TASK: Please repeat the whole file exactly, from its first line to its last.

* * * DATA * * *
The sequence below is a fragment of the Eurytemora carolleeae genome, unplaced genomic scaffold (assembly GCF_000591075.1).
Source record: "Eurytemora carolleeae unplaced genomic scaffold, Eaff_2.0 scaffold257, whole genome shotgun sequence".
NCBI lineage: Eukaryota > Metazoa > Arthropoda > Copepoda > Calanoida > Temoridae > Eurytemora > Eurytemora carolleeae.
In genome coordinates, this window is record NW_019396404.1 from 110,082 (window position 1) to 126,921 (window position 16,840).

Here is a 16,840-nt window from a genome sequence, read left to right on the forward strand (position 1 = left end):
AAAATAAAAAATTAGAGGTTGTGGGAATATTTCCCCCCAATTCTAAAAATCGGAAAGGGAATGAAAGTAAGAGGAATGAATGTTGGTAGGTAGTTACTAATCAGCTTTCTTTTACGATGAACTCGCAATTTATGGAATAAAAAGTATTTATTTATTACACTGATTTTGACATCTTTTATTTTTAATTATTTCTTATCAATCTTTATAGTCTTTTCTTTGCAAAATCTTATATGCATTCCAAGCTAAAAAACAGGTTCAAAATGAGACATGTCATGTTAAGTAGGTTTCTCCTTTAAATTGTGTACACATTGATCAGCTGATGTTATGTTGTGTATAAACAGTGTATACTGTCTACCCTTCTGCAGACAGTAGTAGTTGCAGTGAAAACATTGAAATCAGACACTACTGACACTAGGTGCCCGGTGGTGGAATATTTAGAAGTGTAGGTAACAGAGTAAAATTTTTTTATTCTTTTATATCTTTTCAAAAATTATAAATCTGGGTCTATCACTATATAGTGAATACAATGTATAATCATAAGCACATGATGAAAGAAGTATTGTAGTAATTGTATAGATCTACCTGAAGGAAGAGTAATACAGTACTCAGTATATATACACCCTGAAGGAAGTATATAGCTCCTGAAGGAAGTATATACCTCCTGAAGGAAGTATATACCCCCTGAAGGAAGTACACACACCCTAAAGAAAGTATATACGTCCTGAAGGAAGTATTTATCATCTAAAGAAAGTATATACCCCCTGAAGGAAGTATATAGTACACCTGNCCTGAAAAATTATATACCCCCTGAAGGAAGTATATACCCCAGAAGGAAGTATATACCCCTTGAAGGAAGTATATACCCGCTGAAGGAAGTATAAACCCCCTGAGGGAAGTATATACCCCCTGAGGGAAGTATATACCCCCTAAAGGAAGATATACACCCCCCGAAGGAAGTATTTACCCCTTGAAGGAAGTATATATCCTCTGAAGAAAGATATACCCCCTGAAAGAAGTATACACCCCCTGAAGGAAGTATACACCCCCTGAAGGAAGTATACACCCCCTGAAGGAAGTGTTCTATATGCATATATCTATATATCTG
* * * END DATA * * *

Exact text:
The sequence below is a fragment of the Eurytemora carolleeae genome, unplaced genomic scaffold (assembly GCF_000591075.1).
Source record: "Eurytemora carolleeae unplaced genomic scaffold, Eaff_2.0 scaffold257, whole genome shotgun sequence".
NCBI lineage: Eukaryota > Metazoa > Arthropoda > Copepoda > Calanoida > Temoridae > Eurytemora > Eurytemora carolleeae.
In genome coordinates, this window is record NW_019396404.1 from 110,082 (window position 1) to 126,921 (window position 16,840).

Here is a 16,840-nt window from a genome sequence, read left to right on the forward strand (position 1 = left end):
AAAATAAAAAATTAGAGGTTGTGGGAATATTTCCCCCCAATTCTAAAAATCGGAAAGGGAATGAAAGTAAGAGGAATGAATGTTGGTAGGTAGTTACTAATCAGCTTTCTTTTACGATGAACTCGCAATTTATGGAATAAAAAGTATTTATTTATTACACTGATTTTGACATCTTTTATTTTTAATTATTTCTTATCAATCTTTATAGTCTTTTCTTTGCAAAATCTTATATGCATTCCAAGCTAAAAAACAGGTTCAAAATGAGACATGTCATGTTAAGTAGGTTTCTCCTTTAAATTGTGTACACATTGATCAGCTGATGTTATGTTGTGTATAAACAGTGTATACTGTCTACCCTTCTGCAGACAGTAGTAGTTGCAGTGAAAACATTGAAATCAGACACTACTGACACTAGGTGCCCGGTGGTGGAATATTTAGAAGTGTAGGTAACAGAGTAAAATTTTTTTATTCTTTTATATCTTTTCAAAAATTATAAATCTGGGTCTATCACTATATAGTGAATACAATGTATAATCATAAGCACATGATGAAAGAAGTATTGTAGTAATTGTATAGATCTACCTGAAGGAAGAGTAATACAGTACTCAGTATATATACACCCTGAAGGAAGTATATAGCTCCTGAAGGAAGTATATACCTCCTGAAGGAAGTATATACCCCCTGAAGGAAGTACACACACCCTAAAGAAAGTATATACGTCCTGAAGGAAGTATTTATCATCTAAAGAAAGTATATACCCCCTGAAGGAAGTATATAGTACACCTGNCCTGAAAAATTATATACCCCCTGAAGGAAGTATATACCCCAGAAGGAAGTATATACCCCTTGAAGGAAGTATATACCCGCTGAAGGAAGTATAAACCCCCTGAGGGAAGTATATACCCCCTGAGGGAAGTATATACCCCCTAAAGGAAGATATACACCCCCCGAAGGAAGTATTTACCCCTTGAAGGAAGTATATATCCTCTGAAGAAAGATATACCCCCTGAAAGAAGTATACACCCCCTGAAGGAAGTATACACCCCCTGAAGGAAGTATACACCCCCTGAAGGAAGTGTTCTATATGCATATATCTATATATCTG